The wildlife here is truly strange: air-breathing fish such as bowfins, with lungs as well as gills, and Georgia's largest salamander, the aquatic two-toed amphiuma, which shuttles about on land when heavy showers fall. Exploring this sub-tropical waterworld amid crying herons, plopping turtles and creatures of a kind that otherwise existed only in your imagination leaves you wondering if Noah himself might hove into view.

We settled down to eat, with a seven-foot 'gator and his smaller friend beside our platform. The larger creature was clearly after titbits. "Fed by tourists, a real shame," said Chip. "It makes him dangerous, so he's likely to be destroyed." The alligator stayed all night: roughly, I guessed, three feet from my head. He was still there next morning and, luckily, so was I.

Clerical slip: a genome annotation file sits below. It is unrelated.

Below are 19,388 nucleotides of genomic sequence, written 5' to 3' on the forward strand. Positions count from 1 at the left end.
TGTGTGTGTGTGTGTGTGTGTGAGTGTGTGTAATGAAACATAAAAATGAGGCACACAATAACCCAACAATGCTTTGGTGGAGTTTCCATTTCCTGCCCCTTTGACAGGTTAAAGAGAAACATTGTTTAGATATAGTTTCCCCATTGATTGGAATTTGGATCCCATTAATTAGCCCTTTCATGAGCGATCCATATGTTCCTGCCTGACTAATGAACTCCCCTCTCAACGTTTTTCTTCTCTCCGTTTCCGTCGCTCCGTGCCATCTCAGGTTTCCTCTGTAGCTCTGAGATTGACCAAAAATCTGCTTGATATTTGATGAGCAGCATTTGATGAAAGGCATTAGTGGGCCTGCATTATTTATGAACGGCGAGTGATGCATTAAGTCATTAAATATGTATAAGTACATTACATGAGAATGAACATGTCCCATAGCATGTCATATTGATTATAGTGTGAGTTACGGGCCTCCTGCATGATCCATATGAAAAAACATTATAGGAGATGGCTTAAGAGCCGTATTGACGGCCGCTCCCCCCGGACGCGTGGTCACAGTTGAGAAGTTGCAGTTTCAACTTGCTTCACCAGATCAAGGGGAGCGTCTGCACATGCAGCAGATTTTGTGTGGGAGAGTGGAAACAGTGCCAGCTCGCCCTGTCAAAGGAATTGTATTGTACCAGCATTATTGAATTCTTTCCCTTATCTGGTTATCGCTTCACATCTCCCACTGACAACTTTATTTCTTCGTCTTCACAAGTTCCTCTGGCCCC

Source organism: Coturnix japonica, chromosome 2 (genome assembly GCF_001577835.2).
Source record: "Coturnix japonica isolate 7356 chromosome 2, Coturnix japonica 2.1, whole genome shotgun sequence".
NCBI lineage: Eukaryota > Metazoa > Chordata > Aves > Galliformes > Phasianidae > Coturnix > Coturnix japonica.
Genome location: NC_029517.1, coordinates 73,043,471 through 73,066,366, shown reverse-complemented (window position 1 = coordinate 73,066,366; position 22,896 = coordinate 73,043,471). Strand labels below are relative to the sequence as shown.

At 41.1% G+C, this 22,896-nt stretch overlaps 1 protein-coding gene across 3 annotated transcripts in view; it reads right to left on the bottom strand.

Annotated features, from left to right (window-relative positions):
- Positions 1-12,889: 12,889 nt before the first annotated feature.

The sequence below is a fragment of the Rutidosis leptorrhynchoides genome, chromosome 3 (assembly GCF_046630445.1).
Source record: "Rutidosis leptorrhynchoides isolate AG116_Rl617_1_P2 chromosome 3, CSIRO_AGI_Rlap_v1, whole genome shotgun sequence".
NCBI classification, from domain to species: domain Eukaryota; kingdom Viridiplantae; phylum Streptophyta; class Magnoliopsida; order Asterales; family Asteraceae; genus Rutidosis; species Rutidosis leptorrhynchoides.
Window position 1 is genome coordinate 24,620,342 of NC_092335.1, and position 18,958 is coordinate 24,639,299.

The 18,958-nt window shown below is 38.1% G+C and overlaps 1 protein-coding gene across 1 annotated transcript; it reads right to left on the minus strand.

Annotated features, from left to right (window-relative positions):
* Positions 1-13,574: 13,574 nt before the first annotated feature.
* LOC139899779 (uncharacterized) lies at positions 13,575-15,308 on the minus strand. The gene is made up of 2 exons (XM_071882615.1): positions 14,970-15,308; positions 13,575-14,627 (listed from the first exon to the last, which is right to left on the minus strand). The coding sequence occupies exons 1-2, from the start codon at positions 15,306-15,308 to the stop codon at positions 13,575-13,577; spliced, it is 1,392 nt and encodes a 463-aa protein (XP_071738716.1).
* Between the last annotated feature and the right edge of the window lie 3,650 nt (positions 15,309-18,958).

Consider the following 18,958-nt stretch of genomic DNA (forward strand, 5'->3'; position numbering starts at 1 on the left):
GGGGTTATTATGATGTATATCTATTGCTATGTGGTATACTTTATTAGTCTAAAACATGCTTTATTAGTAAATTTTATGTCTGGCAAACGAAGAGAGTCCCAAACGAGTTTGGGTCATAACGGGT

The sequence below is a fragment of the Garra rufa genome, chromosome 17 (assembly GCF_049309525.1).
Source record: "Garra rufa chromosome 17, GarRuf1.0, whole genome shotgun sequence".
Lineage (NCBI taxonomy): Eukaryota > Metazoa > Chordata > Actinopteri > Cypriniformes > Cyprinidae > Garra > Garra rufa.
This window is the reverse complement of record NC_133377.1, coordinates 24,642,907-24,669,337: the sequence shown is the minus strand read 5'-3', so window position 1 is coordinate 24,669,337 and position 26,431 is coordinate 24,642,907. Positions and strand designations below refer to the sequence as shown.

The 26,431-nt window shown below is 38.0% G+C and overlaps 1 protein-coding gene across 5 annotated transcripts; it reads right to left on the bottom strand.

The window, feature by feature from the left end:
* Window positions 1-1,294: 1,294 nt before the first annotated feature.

If anyone's at risk here, it is him and not us. Shot almost to extinction in the 1960s, but off the endangered list by 1987, alligators may yet fall to the state-revived "fun" harvests, carried out with a snatch hook and a large stick. This is nothing to do with "nuisance" alligators in the family pool: between 1980 and 2002, Georgia had only eight reported alligator attacks on people, and even those were said to have been the result of carelessness by humans.

Good, "green" guides all along the eastern seaboard are more than eager to get you sampling their swamps. At South Carolina's Ace Basin I visited a tidal freshwater swamp near the island homes of slave descendants, whose Gullah language is a Creole comprising mostly Bantu and Elizabethan English. Nearby was Bull Island with its red wolves, and Little Saint Simon's Island with armadillos and tiny yellow rat snakes which popped up and down between the duckboards.